The value of family has been proven to her many times. In 2000, Raja contracted meningitis and nearly died. The family had just taken a mortgage to build their home, and Rima was scared they’d be ruined. But an uncle came in and helped them financially until Raja recovered. “When he was sick, I found everyone beside me,” she said.

For two weeks, Raja was in a coma and was not expected to live. Every day Rima went to pray at the nearby holy site, Virgin Mary’s Well, which is believed to be where the Holy Family stopped on its way to Egypt. On Aug. 28, an auspicious day for that holy site, Rima said, Raja woke up from his coma. Every year since, the extended family gathers to celebrate his recovery. A special dish called drisha, made of beef, wheat and tomatoes, is cooked over an open fire, and the party usually lasts two or three days, Amani told us.

After our supper, the family invited us to join a few dozen neighbors for one of their regular evening walks around Beit Sahour. The hilly eight-kilometer trek took us past Virgin Mary’s Well and the Shepherds’ Field holy sites.

When we returned, we were quite exhausted. Rima made us refreshing tea with lemon, and we listened to Raja play his tabla drum. Soon after, Goldman was ready to return to the Jacir Palace Hotel in Bethlehem, which sits near the border wall. Because of that proximity, Raja asked Rima to join them; he was nervous being a solitary man driving near the wall, and felt it safer to be in the car with a woman. Dan also went along so Raja could practice his English. After dropping off Goldman, on the way back to Beit Sahour, Rima showed Dan her childhood home. It sits just next to a side entrance to the Church of the Nativity, the second-oldest church in the world, built on what is believed to be the site of Jesus’ birth.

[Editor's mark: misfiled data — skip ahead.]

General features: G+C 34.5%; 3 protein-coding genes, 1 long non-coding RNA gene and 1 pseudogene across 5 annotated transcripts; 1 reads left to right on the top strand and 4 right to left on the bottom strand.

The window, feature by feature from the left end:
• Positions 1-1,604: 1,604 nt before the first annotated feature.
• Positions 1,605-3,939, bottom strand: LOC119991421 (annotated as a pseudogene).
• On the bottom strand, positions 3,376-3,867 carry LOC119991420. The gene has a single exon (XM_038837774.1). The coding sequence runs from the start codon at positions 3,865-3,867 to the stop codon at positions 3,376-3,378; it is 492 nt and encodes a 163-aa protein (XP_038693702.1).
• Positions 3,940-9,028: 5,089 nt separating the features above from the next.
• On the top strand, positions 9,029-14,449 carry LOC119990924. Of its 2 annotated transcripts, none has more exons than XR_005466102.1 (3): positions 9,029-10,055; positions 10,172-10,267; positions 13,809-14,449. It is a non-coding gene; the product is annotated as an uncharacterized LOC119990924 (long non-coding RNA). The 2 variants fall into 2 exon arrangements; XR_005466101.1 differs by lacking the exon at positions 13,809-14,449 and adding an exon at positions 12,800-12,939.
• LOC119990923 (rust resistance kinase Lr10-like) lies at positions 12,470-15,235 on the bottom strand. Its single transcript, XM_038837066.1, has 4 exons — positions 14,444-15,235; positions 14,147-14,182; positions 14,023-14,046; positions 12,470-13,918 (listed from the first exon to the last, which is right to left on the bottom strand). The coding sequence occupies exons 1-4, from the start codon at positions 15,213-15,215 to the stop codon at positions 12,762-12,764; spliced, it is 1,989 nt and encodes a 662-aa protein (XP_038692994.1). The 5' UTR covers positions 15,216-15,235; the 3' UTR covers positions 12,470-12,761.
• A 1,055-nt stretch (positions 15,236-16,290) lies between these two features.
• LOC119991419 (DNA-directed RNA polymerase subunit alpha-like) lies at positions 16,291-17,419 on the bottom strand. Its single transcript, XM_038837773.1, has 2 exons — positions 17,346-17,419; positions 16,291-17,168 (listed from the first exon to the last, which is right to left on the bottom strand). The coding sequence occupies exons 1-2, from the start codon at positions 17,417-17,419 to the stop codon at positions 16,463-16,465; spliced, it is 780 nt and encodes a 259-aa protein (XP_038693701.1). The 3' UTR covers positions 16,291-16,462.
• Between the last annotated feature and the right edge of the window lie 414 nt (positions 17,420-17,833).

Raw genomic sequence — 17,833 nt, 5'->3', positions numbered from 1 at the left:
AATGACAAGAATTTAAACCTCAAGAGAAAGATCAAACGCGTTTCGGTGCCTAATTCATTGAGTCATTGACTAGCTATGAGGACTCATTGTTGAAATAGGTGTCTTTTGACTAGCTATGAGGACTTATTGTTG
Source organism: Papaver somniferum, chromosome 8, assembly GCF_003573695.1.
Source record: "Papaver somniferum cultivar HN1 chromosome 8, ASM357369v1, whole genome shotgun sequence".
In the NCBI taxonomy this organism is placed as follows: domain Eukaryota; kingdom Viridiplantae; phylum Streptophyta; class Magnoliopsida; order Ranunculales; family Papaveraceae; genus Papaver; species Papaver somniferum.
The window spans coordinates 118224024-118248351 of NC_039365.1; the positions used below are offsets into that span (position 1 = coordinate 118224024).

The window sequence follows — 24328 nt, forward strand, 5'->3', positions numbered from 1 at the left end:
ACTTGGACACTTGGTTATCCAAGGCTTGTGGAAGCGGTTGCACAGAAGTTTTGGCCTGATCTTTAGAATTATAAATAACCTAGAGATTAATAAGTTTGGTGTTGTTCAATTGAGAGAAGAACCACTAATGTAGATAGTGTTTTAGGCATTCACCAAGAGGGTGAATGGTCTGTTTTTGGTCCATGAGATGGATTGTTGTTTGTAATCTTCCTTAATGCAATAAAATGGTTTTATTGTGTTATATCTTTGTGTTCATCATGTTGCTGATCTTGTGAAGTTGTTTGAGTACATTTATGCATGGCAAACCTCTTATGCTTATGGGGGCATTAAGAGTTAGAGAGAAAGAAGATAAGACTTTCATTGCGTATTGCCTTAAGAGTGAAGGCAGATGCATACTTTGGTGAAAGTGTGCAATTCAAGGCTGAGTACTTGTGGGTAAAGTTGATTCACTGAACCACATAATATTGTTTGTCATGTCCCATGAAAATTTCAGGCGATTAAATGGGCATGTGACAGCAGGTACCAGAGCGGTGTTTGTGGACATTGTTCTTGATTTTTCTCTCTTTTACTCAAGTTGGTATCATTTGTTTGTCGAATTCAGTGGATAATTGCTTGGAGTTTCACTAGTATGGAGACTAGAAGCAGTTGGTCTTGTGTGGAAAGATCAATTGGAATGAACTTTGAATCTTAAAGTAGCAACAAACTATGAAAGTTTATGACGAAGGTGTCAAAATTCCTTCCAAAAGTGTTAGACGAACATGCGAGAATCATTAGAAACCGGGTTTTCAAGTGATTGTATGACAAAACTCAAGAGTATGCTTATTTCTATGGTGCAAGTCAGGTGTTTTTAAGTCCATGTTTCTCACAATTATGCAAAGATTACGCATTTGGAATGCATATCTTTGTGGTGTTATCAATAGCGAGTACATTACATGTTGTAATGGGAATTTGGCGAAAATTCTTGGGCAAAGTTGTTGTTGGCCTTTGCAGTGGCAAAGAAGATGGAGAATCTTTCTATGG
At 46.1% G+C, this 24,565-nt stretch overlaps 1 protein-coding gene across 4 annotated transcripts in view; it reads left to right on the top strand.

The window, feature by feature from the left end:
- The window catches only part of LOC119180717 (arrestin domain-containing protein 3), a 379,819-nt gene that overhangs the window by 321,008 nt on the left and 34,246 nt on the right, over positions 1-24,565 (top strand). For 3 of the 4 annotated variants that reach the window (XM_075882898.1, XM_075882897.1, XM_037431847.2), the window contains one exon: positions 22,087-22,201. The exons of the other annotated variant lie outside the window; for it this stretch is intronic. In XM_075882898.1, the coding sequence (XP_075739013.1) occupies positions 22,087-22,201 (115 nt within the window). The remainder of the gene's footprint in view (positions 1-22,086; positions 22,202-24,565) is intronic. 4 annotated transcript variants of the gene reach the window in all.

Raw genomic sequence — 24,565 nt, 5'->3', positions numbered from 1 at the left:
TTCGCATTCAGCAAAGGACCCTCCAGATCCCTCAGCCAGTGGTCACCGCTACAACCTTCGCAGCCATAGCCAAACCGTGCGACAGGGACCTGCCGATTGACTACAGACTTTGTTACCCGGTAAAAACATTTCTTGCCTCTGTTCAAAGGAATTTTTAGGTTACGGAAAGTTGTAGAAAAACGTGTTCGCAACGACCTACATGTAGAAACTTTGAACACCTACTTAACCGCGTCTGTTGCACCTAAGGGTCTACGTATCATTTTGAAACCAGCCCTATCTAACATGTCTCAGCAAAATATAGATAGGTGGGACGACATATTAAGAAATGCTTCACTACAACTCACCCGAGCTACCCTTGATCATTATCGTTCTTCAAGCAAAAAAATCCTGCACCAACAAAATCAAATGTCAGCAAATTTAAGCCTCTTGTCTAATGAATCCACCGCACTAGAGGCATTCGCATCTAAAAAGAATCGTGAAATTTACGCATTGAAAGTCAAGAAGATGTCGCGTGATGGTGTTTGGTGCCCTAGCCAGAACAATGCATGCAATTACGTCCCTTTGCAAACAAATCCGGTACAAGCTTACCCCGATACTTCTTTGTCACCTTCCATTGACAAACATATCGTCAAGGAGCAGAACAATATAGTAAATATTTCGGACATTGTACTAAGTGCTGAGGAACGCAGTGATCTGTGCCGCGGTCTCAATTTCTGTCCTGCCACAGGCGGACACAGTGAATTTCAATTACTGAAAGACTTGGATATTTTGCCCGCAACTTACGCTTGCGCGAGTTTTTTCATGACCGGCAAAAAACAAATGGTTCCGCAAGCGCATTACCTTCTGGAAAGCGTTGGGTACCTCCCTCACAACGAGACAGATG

Entering the Holy Land through the back door

TEL AVIV — The African migrants of this Israeli city have recently been in the news, but they are not that visible to most tourists. The migrants live in the poorer, out-of-the-way precincts of Tel Aviv, near the Central Bus Station, far from the luxury hotels that line the Mediterranean beaches.

But since we have come not as tourists but as journalists, the migrants and their churches were our first stop after landing at Ben Gurion Airport. Professor Yarden told us that we were deliberately entering the country “through the back door.”

And so, we found ourselves at the Grace Covenant Gospel Church with a preacher from Ghana, Pastor Solomon, who ministers to the migrants. His is one of more than a dozen churches in the area around the bus station. Pastor Solomon has a kind face, bright eyes and hair that’s just beginning to gray.

Many of these migrants – from such places as Ivory Coast, Cameroon, South Africa, Congo and Ghana – have endured extreme hardships along the way and are at high risk for homelessness and drug addiction. “Sometimes you walk around and you see people just going crazy,” Solomon said, as he extended his hand towards the window behind us. “For them, this is the end of their rope.”